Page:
- I hate attacks of opportunity. I wish they wouldn't have bothered with the "withdrawal" rules. It is so nice to just run around willy nilly without the game grinding to a halt.

- I was worried about the bad guys' hit points in the mutiny. My players had been tearing through all obstacles. The mutiny fight ended up being the PCs vs Plugg, Scourge and Maheem. I ended up giving them both Plug and Scourge an AC 17 and gave them 35 and 40 hit points respectively.

That's just some of what's been going on. Will have more notes after tomorrow's game! 5e right now is obviously unpolished and creaky, but it is very promising and we all are very happy with it. It's also fun to be in on it at such an early stage.


We had a real interesting session last friday. I gave the players a printout of the "scrolls" scrimshawed on the whale skull found in Riptide Cove. I converted a few spells. I have no idea if they will work out ok, but I guess that's part of the fun:

(lvl 2) Alter Self: Duration: 1 min/level Target You
When you cast this spell, you can assume the form of any Small or Medium creature of the humanoid type. If the form you assume has any of the following abilities, you gain the listed ability: darkvision 60 feet, low-light vision, scent, and swim 30 feet.

(lvl 2) Blur: Duration: 1 round + level Target: creature touched
The subject's outline appears blurred, shifting, and wavering. This distortion means that attacking creatures have DISADVANTAGE

(lvl 1) Enlarge Person: Duration: 1 minute/level Range: 30 feet Target One Creature
This spell causes instant growth of a humanoid creature, doubling its height and multiplying its weight by 8. This increase changes the creature's size category to the next larger one. All equipment worn or carried by a creature is similarly enlarged by the spell. The target has ADVANTAGE on all to-hit and damage rolls!

The heroes got their ship squibbed. They fought the naga. I changed its' spells to 5e ones. It shot magic missiles out of its' eyes (no to-hit roll). This was the beginning of the players' realization that monsters cast the same spells they did (unlike in 4e, which we are all used to, as we have played it for a very long time).

Then came the bees. Nobody got paralyzed. 5e fights are different. The PCs don't get hit much, but when they do, it's bad. I'm still struggling with monster to-hit bonuses.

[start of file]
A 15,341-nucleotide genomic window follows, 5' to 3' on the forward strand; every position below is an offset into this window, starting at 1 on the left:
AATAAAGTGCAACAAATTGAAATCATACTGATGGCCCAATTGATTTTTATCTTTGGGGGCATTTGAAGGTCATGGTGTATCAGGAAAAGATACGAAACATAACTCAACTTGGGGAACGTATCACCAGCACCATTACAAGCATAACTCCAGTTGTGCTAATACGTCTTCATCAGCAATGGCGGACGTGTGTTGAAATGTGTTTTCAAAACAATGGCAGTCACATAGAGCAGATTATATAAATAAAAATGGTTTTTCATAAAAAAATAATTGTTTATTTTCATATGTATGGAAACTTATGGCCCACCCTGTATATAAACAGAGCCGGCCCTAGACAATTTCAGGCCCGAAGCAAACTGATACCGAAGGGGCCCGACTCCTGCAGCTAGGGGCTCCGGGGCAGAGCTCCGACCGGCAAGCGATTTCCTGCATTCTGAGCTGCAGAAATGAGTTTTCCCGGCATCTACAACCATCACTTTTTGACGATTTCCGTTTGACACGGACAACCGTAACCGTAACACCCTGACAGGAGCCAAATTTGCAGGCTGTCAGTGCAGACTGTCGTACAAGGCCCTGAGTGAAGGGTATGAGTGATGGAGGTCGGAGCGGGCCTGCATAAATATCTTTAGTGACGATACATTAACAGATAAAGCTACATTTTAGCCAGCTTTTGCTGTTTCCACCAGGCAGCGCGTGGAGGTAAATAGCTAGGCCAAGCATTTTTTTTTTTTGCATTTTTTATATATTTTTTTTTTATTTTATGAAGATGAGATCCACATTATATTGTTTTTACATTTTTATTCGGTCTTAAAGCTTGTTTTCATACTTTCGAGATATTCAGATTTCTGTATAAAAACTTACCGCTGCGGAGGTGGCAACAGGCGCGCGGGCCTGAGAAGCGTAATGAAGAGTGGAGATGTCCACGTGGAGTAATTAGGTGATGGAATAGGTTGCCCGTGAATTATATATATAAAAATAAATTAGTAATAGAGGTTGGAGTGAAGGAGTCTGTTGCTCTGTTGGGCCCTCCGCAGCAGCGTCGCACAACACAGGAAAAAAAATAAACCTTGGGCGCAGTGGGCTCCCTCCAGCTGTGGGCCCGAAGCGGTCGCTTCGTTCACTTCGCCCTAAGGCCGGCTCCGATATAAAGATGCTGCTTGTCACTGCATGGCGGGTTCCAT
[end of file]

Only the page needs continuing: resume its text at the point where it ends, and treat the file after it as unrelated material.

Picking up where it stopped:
They be-friended Pegsworthy, and then set sail on their ship with a name I probably shouldn't repeat here. Prior to the session, I sat down with the weather chart from (I think) book three. I rolled out about a month's worth of weather. And wouldn't you know it, on the very first day I rolled a severe tropical storm and a hull breach. If the PCs couldn't roll well to downgrade it through piloting, they were going to lose their ship!

One of the rogues was piloting. I gave her advantage due to her skill mastery~! And she rolled... a pair of 2's. The ship was going down!

The heroes and crew abandoned ship. The crew clambered into two longboats, while the heroes used Besmara's Tricorne's power to turn into a small boat, and they boarded that. For EIGHT HOURS, the three tiny boats tried to stay afloat in the raging storm. I rolled on the weather event chart eight times and used those results as the basis for the narration. The main result was that the three little boats were seperated, and one crew boat was sunk and attacked by sharks. The PCs survived the storm and rowed all night to the port peril mainland. The third boat, nobody is sure what happened (giving me wiggle room to have those npc crew show up somwhere down the line if I so desire).

Our heroes slept on the beach, and then explored a bit. I had them end up near a settlement I'd created, originally intending for them to raid. It was home to worshipers of Dagon - weresharks! And they had captured a mermaid from a nearby underwater merfolk dwelling, and were intending to sarifice her.

The heroes attacked the weresharks. The head priest cast radiant lance, and rolled a 20 on the party wizard. Now, in major battles, on a critical, I roll on the little chart from (I believe) the players guide, where you can gain a scar or lose a limb... prompting you to get a hook or a peg leg. Well, I rolled a 19 on this chart, and the wizard lost his right hand! Despite this, the heroes were victorious.